Clinical research
Changes in left ventricular ejection fraction and coronary flow reserve after coronary microembolization
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Submission date: 2010-08-27
Final revision date: 2010-11-09
Acceptance date: 2010-12-07
Online publication date: 2012-02-29
Publication date: 2012-03-01
Arch Med Sci 2012;8(1):63–69
Introduction: Although coronary microembolization (CME) is a frequent phenomenon in patients undergoing percutaneous coronary intervention, few data are available on the changes in left ventricular ejection fraction (LVEF) and coronary flow reserve (CFR) after CME.
Material and methods : In this study, six miniature swine of either sex (body weight 21-25 kg) were used to prepare a CME model. After coronary angiography, 1.2 × 105 microspheres (42 µm) were selectively infused into the left anterior descending artery via an infusion catheter. Left ventricular ejection fraction was evaluated using transthoracic echocardiography; myocardial blood flow was measured using coloured microspheres; and CFR and coronary pressure were measured using Doppler and a pressure wire.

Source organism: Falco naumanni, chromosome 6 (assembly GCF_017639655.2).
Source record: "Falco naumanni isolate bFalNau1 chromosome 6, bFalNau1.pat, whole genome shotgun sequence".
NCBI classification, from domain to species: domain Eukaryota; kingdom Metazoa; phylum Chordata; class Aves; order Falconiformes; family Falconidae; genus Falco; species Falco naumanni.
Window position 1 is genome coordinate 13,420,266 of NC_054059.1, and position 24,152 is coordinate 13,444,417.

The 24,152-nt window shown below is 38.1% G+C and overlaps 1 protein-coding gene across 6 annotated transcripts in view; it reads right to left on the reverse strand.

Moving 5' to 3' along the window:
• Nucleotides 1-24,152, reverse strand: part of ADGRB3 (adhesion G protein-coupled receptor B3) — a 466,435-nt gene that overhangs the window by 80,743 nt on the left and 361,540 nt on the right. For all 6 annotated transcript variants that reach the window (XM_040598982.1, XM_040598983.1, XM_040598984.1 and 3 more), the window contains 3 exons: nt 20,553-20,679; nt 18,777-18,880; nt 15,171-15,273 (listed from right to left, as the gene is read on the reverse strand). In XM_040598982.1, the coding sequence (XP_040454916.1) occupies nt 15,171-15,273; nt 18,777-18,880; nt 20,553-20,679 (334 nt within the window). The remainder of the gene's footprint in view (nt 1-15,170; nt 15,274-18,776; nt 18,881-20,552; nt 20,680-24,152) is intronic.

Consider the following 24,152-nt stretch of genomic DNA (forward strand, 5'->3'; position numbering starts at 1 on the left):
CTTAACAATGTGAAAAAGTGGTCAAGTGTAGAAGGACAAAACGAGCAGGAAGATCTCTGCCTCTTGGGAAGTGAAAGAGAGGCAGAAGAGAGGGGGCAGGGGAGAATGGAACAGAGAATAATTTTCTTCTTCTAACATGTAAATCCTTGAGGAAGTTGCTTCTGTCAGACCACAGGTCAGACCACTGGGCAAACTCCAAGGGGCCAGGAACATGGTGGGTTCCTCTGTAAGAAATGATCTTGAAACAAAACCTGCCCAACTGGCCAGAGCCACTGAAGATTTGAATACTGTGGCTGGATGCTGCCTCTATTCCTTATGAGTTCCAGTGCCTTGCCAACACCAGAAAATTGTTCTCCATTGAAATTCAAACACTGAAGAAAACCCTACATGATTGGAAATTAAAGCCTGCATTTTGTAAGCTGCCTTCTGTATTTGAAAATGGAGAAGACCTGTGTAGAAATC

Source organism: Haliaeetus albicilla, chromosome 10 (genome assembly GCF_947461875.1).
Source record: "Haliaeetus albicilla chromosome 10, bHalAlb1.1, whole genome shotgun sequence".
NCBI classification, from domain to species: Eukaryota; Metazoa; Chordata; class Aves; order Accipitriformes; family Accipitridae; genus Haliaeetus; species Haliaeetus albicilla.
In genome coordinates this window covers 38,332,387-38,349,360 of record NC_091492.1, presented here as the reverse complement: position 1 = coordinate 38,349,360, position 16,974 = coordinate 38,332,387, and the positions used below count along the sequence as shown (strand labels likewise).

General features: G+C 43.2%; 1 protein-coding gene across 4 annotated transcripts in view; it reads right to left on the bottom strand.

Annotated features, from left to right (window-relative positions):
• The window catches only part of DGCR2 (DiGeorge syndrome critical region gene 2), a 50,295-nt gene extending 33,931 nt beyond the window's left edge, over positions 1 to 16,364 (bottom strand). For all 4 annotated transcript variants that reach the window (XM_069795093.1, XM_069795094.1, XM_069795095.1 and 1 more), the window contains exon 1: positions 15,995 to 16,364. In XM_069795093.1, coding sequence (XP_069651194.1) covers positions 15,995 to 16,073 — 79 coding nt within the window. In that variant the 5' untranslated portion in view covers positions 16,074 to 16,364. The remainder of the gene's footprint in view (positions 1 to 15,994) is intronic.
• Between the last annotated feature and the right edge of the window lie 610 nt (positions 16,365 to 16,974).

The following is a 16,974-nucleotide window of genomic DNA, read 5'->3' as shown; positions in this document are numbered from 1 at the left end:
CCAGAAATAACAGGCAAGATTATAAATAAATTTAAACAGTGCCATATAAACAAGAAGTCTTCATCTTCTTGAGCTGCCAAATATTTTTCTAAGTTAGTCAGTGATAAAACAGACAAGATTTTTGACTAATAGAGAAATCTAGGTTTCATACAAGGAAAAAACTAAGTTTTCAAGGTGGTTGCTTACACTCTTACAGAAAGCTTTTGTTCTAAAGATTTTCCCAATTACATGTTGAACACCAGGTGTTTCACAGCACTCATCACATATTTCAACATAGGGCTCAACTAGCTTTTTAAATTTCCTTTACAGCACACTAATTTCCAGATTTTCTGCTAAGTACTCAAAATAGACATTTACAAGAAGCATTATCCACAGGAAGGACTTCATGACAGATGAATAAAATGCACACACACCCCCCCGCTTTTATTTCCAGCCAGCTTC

Results : Left ventricular ejection fraction was 0.77 ±0.08 at baseline, 0.69 ±0.08 at 2 h, 0.68 ±0.08 at 6 h, and 0.76 ±0.06 at 1 week (2 h vs. baseline p < 0.05; 6 h vs. baseline p < 0.01). After CME, left ventricular end systolic volume (LVESV) and end diastolic volume (LVEDV) were significant larger 1 week later (p < 0.01 for both), while CFR was significantly reduced at 6 h (1.24 ±0.10 at 6 h vs. 1.77 ±0.30 at baseline, p < 0.01) and myocardial blood flow remained unchanged. Serum ET-1 level was significantly higher only at 6 h after CME (6 h vs. baseline p < 0.05).
Conclusions : Reduction of CFR and LVEF is significant at 6 h after CME and recovers 1 week later with left ventricular dilation.